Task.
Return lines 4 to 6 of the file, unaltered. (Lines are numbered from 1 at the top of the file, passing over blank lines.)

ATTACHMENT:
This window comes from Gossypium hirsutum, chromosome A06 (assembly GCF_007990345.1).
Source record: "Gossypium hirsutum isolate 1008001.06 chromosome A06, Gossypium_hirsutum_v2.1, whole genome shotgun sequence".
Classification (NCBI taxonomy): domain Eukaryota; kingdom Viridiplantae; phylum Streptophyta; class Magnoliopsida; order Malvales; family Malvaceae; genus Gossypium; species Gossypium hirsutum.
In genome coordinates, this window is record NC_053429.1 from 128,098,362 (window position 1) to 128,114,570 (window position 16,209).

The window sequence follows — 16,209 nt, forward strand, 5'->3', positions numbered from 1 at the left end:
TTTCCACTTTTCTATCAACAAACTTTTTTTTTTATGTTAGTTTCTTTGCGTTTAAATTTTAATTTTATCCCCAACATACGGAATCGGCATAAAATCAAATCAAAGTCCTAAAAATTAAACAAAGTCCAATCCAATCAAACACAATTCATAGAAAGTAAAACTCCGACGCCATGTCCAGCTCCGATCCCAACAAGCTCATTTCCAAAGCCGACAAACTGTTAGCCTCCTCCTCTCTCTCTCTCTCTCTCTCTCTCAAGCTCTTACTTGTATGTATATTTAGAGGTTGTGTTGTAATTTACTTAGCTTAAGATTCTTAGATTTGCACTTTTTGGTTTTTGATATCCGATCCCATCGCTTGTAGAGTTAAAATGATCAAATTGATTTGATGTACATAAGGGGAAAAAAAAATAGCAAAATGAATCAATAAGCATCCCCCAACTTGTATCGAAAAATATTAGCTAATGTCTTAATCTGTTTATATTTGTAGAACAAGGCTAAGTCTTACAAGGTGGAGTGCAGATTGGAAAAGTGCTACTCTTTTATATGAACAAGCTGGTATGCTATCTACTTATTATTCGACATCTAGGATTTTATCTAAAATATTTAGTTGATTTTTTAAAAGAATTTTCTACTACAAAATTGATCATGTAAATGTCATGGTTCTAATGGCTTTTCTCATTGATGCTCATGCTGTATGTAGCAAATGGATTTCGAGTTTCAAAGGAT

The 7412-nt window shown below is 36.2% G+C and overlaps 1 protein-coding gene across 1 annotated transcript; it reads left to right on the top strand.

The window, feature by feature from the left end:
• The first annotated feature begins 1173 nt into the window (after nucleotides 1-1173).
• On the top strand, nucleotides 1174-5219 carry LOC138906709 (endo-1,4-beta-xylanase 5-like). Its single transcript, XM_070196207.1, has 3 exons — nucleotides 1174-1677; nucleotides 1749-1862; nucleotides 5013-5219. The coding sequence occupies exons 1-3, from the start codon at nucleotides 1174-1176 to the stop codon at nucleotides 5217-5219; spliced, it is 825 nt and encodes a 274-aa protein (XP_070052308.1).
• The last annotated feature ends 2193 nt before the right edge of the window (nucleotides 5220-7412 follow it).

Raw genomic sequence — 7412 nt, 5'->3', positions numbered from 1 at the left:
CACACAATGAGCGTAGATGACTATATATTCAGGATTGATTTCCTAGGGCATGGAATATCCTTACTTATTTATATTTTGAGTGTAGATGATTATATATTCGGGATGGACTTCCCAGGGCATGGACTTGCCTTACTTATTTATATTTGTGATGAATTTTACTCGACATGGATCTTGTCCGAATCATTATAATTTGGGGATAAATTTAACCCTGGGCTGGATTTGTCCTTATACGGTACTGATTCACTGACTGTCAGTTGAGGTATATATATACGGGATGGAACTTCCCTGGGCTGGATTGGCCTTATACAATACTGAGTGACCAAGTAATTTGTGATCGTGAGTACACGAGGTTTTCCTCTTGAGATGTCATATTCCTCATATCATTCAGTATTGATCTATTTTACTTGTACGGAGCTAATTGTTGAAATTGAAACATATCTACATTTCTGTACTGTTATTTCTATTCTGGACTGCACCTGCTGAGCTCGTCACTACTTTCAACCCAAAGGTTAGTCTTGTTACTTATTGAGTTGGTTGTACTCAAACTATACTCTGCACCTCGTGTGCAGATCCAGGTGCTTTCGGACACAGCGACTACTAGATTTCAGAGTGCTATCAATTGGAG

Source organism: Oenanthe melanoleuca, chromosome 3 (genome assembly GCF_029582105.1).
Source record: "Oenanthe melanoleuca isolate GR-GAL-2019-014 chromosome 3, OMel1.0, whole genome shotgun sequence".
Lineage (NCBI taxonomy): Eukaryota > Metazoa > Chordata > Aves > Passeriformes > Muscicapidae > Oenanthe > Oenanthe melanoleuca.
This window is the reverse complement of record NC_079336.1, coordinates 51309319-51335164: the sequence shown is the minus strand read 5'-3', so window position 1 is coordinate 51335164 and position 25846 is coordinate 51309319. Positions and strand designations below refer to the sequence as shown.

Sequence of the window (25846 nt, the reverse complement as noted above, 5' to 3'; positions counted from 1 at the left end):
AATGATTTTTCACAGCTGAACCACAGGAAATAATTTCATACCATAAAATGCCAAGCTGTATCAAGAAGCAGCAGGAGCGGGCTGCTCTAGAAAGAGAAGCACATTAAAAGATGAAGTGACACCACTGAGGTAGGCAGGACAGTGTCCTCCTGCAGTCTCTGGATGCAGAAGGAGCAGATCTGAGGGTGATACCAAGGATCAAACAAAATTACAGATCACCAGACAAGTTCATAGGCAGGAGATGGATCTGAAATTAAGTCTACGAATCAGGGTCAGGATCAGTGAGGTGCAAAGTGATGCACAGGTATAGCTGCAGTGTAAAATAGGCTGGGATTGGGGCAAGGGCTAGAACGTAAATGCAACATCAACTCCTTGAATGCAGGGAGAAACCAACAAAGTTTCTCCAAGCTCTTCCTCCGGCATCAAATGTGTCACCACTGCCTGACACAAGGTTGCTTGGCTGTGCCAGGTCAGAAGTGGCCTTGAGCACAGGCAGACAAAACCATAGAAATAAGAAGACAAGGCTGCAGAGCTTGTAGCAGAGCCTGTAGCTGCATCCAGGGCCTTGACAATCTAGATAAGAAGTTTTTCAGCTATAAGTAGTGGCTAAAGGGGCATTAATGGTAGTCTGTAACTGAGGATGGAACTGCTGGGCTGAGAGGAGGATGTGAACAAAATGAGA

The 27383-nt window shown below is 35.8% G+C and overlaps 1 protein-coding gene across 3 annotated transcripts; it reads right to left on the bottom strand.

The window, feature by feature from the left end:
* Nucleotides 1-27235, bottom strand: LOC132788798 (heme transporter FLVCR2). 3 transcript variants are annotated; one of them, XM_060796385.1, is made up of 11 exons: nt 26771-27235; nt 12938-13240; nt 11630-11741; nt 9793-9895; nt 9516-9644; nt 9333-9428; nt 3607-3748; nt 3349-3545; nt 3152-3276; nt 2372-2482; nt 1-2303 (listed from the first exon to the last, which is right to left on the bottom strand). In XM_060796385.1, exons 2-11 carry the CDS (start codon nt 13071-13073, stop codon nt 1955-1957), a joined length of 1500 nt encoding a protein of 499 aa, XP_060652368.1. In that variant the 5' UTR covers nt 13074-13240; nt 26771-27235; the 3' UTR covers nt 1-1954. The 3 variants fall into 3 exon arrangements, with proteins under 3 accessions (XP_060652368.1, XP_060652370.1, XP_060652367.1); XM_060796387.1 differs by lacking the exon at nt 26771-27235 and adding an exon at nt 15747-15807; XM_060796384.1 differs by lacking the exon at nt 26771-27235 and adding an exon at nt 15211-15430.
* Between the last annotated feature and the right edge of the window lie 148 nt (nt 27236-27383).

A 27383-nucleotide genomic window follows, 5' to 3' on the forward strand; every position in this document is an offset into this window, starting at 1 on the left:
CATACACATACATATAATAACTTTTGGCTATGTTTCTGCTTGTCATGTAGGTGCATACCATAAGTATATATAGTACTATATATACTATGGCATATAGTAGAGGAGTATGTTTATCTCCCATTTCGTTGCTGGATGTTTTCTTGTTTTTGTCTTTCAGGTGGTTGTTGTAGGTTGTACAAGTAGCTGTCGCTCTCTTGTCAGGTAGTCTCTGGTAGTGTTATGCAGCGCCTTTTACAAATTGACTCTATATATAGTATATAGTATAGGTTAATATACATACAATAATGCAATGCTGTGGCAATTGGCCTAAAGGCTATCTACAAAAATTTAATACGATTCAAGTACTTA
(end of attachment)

In genome coordinates, this window is record NC_053429.1 from 128,098,362 (window position 1) to 128,114,570 (window position 16,209).

The window sequence follows — 16,209 nt, forward strand, 5'->3', positions numbered from 1 at the left end:
TTTCCACTTTTCTATCAACAAACTTTTTTTTTTATGTTAGTTTCTTTGCGTTTAAATTTTAATTTTATCCCCAACATACGGAATCGGCATAAAATCAAATCAAAGTCCTAAAAATTAAACAAAGTCCAATCCAATCAAACACAATTCATAGAAAGTAAAACTCCGACGCCATGTCCAGCTCCGATCCCAACAAGCTCATTTCCAAAGCCGACAAACTGTTAGCCTCCTCCTCTCTCTCTCTCTCTCTCTCTCTCAAGCTCTTACTTGTATGTATATTTAGAGGTTGTGTTGTAATTTACTTAGCTTAAGATTCTTAGATTTGCACTTTTTGGTTTTTGATATCCGATCCCATCGCTTGTAGAGTTAAAATGATCAAATTGATTTGATGTACATAAGGGGAAAAAAAAATAGCAAAATGAATCAATAAGCATCCCCCAACTTGTATCGAAAAATATTAGCTAATGTCTTAATCTGTTTATATTTGTAGAACAAGGCTAAGTCTTACAAGGTGGAGTGCAGATTGGAAAAGTGCTACTCTTTTATATGAACAAGCTGGTATGCTATCTACTTATTATTCGACATCTAGGATTTTATCTAAAATATTTAGTTGATTTTTTAAAAGAATTTTCTACTACAAAATTGATCATGTAAATGTCATGGTTCTAATGGCTTTTCTCATTGATGCTCATGCTGTATGTAGCAAATGGATTTCGAGTTTCAAAGGAT